Colorado wildfire: Have we learned any lessons? (+videos)
Ten years after the devastating Hayman Fire caused policy changes and a new federal law, another massive Colorado wildfire is causing destruction. Experts have a good idea about what's wrong, but fixing it is another matter.
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Forest ecologists say severe, recurring droughts since the mid-1990s have weakened trees throughout the Front Range of the Colorado Rockies, opening the door for infestations of bark beetles. Weakened and dead trees pile up on the forest floors, leaving carpets of flammable debris that, due to budget cuts and shifting policies, aren’t cleared out or burned in a controlled manner.Skip to next paragraph
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Add to that the fact that housing development has pushed into areas that were once considered too remote for building – what land specialists called the “wildland-urban interface” – and standards for building “defensible space” around houses vary widely. Many homeowners landscape with water-intensive lawns and many are averse to unsightly preventative burns or smaller scale timber harvesting – known as “fuel reduction” designed to prevent the buildup of flammable tinder.
“In the last 20 years, everyone wants to build a house in the forest, everyone wants a second home in the forest out west and people are failing to recognize they’re building a house in a very fire-prone habitat,” says Mark Ashton, a professor of forest ecology at the Yale School of Forestry and Environmental Studies in New Haven, Conn. “People are building houses out in the wilderness because it’s beautiful, and it is, but Mother Nature doesn’t recognize that. Urban dwellers have divorced themselves from the realities of nature.”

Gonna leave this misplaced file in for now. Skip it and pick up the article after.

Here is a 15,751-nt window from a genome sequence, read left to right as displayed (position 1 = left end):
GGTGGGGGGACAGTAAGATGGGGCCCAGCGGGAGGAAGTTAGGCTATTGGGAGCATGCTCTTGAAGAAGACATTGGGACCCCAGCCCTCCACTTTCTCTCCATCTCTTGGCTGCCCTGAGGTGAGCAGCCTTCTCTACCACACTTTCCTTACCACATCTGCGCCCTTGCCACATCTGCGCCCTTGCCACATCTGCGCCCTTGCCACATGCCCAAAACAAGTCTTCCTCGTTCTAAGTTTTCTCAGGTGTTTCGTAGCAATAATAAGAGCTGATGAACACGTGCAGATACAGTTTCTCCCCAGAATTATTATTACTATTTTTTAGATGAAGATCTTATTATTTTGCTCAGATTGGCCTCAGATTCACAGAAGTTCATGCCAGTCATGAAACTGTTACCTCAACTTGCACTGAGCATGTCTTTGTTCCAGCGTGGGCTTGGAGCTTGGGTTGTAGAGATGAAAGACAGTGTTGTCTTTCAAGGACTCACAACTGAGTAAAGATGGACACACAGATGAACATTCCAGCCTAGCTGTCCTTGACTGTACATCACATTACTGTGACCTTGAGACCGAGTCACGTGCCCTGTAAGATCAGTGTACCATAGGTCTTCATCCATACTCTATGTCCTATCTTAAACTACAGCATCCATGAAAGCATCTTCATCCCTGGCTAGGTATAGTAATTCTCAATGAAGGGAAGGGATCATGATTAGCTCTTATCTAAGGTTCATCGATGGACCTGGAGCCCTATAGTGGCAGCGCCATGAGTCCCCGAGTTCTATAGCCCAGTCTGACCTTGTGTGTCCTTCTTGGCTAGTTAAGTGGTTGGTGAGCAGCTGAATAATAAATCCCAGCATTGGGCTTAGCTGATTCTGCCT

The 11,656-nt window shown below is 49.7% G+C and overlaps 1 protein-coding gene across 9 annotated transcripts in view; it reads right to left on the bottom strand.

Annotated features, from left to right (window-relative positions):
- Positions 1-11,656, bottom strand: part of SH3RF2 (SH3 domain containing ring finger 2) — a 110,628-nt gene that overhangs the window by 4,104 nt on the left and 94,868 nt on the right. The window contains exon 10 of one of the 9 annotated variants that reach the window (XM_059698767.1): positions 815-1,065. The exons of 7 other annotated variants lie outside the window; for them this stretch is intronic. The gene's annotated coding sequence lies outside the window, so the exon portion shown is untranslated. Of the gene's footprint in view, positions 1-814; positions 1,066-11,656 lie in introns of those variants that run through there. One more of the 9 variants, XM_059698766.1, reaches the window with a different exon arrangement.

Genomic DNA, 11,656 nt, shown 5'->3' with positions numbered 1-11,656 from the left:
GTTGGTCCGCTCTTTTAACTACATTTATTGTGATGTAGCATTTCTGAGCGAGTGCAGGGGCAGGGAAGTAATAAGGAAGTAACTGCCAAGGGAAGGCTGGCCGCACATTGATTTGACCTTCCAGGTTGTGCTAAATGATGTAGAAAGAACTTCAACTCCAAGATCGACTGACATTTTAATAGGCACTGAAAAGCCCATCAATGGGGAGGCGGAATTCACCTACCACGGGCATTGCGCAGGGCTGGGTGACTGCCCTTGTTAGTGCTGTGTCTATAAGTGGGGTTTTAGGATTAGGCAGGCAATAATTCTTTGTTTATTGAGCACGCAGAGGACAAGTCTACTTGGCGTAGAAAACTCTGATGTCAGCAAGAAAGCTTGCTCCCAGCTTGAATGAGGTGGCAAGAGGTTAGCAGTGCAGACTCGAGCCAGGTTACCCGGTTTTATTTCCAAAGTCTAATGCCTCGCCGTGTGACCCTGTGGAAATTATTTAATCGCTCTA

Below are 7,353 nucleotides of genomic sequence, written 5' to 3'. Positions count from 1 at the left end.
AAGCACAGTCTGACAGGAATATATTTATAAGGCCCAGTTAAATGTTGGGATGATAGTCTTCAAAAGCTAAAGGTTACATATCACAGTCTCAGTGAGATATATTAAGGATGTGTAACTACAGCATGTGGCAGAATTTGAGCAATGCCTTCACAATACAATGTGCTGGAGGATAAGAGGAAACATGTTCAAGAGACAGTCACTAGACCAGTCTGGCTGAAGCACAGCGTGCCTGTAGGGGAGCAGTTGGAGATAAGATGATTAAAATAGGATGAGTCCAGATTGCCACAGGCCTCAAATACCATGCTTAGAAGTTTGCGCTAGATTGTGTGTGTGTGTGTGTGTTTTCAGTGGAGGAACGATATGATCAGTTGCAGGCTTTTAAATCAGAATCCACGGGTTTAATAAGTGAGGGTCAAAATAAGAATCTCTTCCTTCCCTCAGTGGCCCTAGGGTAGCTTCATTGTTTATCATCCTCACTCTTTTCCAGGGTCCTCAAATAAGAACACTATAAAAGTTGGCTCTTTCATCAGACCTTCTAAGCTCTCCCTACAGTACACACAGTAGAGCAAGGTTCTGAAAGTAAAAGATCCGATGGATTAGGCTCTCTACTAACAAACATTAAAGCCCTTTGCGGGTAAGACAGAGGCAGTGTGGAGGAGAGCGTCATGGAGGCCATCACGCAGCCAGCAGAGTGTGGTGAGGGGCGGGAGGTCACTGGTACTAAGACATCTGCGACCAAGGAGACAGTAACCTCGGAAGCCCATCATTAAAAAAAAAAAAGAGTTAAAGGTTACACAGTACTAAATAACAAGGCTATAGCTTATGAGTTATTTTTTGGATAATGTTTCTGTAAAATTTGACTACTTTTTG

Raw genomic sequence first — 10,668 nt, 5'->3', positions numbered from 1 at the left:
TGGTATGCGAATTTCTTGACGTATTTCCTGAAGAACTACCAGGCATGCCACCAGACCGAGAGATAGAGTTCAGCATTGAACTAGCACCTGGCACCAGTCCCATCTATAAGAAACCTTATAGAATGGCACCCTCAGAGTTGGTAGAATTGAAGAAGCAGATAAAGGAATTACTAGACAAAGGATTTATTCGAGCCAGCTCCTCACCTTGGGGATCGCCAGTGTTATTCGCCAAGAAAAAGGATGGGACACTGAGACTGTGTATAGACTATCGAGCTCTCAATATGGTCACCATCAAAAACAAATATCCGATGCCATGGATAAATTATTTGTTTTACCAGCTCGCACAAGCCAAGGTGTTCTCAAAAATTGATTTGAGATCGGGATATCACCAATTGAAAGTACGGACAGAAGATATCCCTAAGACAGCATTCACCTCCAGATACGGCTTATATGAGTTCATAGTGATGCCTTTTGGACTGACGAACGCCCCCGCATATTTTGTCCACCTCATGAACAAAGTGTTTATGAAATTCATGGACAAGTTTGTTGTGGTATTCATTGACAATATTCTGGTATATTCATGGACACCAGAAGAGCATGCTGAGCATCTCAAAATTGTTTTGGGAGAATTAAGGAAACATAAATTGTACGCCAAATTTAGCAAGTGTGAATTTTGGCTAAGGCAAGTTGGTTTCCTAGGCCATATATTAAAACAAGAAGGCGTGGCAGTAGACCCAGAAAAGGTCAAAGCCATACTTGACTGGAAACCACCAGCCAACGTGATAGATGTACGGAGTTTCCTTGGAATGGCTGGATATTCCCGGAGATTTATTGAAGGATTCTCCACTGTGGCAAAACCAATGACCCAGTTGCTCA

“There’s a public that thinks that anything to do with cutting is bad,” Dr. Ashton says.
“Lawns, in my opinion, should be illegal in this area,” Mr. Rutledge says. “We can’t afford the water.”
The economic downturn has also crimped budgets on local, state and federal levels, and as fires becomes more destructive, people demand more money for fighting fires instead of preventing fires. Joe Duda, deputy state forester at the Colorado State Forest Service, says some federal agencies are spending up to 40 percent of their budgets on reacting to wildfires, crowding out other programs. Headwater Economics, a Montana-based research organization, estimates total costs of fighting fires now exceed $3 billion annually and will continue to grow as more people build homes in wildland areas.
“It’s a Catch-22, more of your budget has to go to fire, less of your budget goes to timber management, fuel reduction and the less fuel reduction you have, the greater the fire risk,” Mr. Duda says.
The hundreds of millions of dollars caused in the Hayman fire destruction eventually led to the Healthy Forest Restoration Act, a law signed by President George W. Bush in 2003 that sought to make major changes in fire fighting policies. Many predict that the images of Waldo Canyon homes being reduced to ashes and thousands forced into emergency shelter – not to mention fires burning in at least four other Western states – will have a similar emotional impact. But whether that results in a once again in large-scale policy changes, and whether it will make any difference, is an open question.
“We humans have a tendency to deny the impact of nature,” Rutledge says. “To pretend we have the control over nature is the greatest egotism.”